Climate Change Report Explained; Jake Gyllenhaal And Not Bathing : It's Been a Minute #ShowerGate. Sam talks to Carl Zimring, professor of sustainability studies at Pratt Institute and author of Clean and White, about the online debate over celebrities showering habits and how it taps into a long history linking hygiene and race.

Then, we hear from Yessenia Funes, climate editor for Atmos Magazine, about this week's report from the Intergovernmental Panel on Climate Change (IPCC).

You can follow us on Twitter @NPRItsBeenAMin and email us at

Hygiene Debates, Skipping Showers, And Climate Change, Oh My!

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AUNT BETTY, BYLINE: Hey, y'all. This is Sam's Aunt Betty. This week, the history of race and hygiene in America. All right, let's start the show.



You're listening to IT'S BEEN A MINUTE from NPR. I'm Sam Sanders. And this week, showers. So the past couple of weeks, people have been pretty harsh on celebrities online. It's not as bad as when that "Imagine" video came out last spring, but it's close. The reason - a group of celebrities have begun to say publicly that they don't shower that much.


ASHTON KUTCHER: I wash my armpits and my crotch daily and nothing else ever.



SANDERS: That's Ashton Kutcher. He and his wife, Mila Kunis, were on Dax Shepard's podcast "Armchair Expert" with Dax's wife, Kristen Bell. On that show, Ashton talked about not showering that much. Dax and Kristen - they are in the same boat.


SHEPARD: I only have to when either a smell is present or I'm in that stuff, the accoutrement (ph) of acting.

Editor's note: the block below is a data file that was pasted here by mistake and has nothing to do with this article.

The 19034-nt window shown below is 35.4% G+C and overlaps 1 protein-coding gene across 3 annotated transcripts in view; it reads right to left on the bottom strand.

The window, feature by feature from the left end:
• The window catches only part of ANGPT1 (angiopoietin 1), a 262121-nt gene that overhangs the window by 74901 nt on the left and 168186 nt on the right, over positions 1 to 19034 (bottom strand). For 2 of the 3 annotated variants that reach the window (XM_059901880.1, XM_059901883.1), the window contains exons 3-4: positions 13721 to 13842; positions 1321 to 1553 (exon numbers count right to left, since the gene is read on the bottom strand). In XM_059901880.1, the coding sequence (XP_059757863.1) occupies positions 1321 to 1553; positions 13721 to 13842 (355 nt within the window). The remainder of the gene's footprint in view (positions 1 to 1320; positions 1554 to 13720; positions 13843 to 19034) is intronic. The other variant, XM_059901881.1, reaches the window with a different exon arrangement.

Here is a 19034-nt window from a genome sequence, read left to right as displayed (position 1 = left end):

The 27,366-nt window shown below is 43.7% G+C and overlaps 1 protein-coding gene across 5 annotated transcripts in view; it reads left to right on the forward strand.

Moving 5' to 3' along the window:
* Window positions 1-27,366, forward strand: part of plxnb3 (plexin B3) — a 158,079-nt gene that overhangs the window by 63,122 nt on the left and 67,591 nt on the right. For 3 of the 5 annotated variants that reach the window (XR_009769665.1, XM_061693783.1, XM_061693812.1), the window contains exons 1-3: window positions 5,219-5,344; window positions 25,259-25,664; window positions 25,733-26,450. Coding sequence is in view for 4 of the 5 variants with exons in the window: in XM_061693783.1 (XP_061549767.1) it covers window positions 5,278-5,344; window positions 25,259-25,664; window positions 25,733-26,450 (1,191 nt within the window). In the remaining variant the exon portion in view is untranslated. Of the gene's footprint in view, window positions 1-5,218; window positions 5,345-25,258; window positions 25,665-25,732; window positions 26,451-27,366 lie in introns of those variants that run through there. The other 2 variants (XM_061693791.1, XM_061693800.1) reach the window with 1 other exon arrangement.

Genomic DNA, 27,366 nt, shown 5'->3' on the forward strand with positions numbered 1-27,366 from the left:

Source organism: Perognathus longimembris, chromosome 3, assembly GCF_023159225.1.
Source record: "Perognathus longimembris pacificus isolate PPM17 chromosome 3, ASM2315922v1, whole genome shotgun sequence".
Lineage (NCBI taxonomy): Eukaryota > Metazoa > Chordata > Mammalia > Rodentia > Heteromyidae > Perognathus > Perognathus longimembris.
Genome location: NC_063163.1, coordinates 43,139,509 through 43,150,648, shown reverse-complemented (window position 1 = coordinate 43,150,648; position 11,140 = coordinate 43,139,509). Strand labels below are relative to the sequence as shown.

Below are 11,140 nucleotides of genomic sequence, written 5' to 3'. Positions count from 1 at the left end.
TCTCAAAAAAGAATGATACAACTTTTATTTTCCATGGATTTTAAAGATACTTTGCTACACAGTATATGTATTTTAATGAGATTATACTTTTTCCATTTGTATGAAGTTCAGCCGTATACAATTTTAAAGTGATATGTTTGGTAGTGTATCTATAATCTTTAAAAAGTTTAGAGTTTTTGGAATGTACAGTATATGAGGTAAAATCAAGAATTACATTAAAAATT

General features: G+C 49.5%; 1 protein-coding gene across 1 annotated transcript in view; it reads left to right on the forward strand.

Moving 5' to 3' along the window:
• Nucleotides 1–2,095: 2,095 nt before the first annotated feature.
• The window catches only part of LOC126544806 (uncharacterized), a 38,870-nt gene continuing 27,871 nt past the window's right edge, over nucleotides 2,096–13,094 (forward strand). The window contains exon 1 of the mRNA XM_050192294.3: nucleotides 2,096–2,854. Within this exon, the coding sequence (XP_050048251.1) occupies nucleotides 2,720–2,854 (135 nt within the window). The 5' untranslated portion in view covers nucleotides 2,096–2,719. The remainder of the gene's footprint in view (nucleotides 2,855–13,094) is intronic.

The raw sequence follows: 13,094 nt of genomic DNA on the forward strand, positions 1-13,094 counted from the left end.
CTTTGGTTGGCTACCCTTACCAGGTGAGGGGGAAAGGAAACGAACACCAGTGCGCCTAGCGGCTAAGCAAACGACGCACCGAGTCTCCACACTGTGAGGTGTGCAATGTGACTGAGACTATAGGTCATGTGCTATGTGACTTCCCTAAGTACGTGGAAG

KRISTEN BELL: I don't know. It just happens whenever it happens, I guess.

SHEPARD: The bottom line is mine could be better.

SANDERS: Some people are calling this #ShowerGate. Jake Gyllenhaal, another famous white person - he weighed in, too.


UNIDENTIFIED REPORTER: Telling Vanity Fair in an interview that he finds bathing to be less necessary.

SANDERS: All these nonshowering celebrities are white, and a lot of the people who feel some kind of way about their lack of showering are people of color. This isn't new. It even goes further back than the great leg washing debate of 2019. Like, should you wash your legs in the shower or just not? Yes, that was a real debate. Turns out there's a history behind why these kinds of arguments - about showers, of all things - feel totally racialized.

CARL ZIMRING: Some long-standing tensions and power relations around hygiene in American culture still very much shape our perceptions on who can afford not to bathe and what consequences not bathing have for particular people and not for other people.

SANDERS: That's Carl Zimring. He's a professor of sustainability studies at Pratt Institute and also the author of a book called "Clean And White." He talked to me about America's deep history of conflating race with hygiene.

You know, there's no better way to start to explain to our audience how hygiene and baths have been racialized for such a long time than to talk about what the earliest soap advertisements here in the U.S. looked like. You know, there's a reason why Dove soap and Ivory soap are usually white.

ZIMRING: Indeed. And if you go look at advertisements from the late 19th and early 20th century, these are interesting 'cause this is the first period where there's really illustrations rather than simply text in advertising. And racial stereotypes are common tropes in advertising in the period for all sorts of different products. But what's interesting to me are, on a couple of levels, the way that race, ethnicity and hygiene informs soap and cleanser products. My book, "Clean And White," is actually based on a David's Prize soap ad, which has two Black women washing laundry, and they're talking about David's Prize soap - makes their laundry clean and white. And those types of ads are not particularly unusual that stereotypes using racialized work, in this case, Black washerwomen - in the case of some other ads, Chinese men who are doing laundry - to sell the products. And there are many advertisements like that. What's more disturbing is by the 1870s, we see a more insidious racial stereotype where soaps and cleansers claim to wash Black skin or, in the case of some ads, Turkish skin or indigenous American skin white.